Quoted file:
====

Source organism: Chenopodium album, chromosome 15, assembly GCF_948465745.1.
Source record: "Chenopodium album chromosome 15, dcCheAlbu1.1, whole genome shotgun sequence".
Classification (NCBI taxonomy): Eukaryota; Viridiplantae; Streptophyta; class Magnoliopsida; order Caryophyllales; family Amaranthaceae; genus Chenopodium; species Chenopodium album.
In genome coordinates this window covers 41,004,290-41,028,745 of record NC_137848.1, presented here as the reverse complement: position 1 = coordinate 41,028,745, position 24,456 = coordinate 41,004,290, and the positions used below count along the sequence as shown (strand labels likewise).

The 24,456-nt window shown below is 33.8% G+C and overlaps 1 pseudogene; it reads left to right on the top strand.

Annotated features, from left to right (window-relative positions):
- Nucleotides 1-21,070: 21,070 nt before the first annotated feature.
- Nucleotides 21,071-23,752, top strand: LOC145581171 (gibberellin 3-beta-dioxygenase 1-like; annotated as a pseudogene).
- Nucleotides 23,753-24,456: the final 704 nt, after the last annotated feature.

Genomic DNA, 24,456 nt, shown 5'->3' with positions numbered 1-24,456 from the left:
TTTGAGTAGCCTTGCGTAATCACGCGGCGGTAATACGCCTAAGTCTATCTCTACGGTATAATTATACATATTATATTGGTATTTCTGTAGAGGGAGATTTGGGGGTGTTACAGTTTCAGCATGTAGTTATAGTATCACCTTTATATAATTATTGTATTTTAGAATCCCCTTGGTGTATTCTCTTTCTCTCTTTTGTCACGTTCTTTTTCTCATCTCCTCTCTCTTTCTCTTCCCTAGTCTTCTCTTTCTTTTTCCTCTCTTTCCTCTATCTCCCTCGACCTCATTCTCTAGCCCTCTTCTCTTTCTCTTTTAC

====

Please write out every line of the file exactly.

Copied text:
Source organism: Chenopodium album, chromosome 15, assembly GCF_948465745.1.
Source record: "Chenopodium album chromosome 15, dcCheAlbu1.1, whole genome shotgun sequence".
Classification (NCBI taxonomy): Eukaryota; Viridiplantae; Streptophyta; class Magnoliopsida; order Caryophyllales; family Amaranthaceae; genus Chenopodium; species Chenopodium album.
In genome coordinates this window covers 41,004,290-41,028,745 of record NC_137848.1, presented here as the reverse complement: position 1 = coordinate 41,028,745, position 24,456 = coordinate 41,004,290, and the positions used below count along the sequence as shown (strand labels likewise).

The 24,456-nt window shown below is 33.8% G+C and overlaps 1 pseudogene; it reads left to right on the top strand.

Annotated features, from left to right (window-relative positions):
- Nucleotides 1-21,070: 21,070 nt before the first annotated feature.
- Nucleotides 21,071-23,752, top strand: LOC145581171 (gibberellin 3-beta-dioxygenase 1-like; annotated as a pseudogene).
- Nucleotides 23,753-24,456: the final 704 nt, after the last annotated feature.

Genomic DNA, 24,456 nt, shown 5'->3' with positions numbered 1-24,456 from the left:
TTTGAGTAGCCTTGCGTAATCACGCGGCGGTAATACGCCTAAGTCTATCTCTACGGTATAATTATACATATTATATTGGTATTTCTGTAGAGGGAGATTTGGGGGTGTTACAGTTTCAGCATGTAGTTATAGTATCACCTTTATATAATTATTGTATTTTAGAATCCCCTTGGTGTATTCTCTTTCTCTCTTTTGTCACGTTCTTTTTCTCATCTCCTCTCTCTTTCTCTTCCCTAGTCTTCTCTTTCTTTTTCCTCTCTTTCCTCTATCTCCCTCGACCTCATTCTCTAGCCCTCTTCTCTTTCTCTTTTAC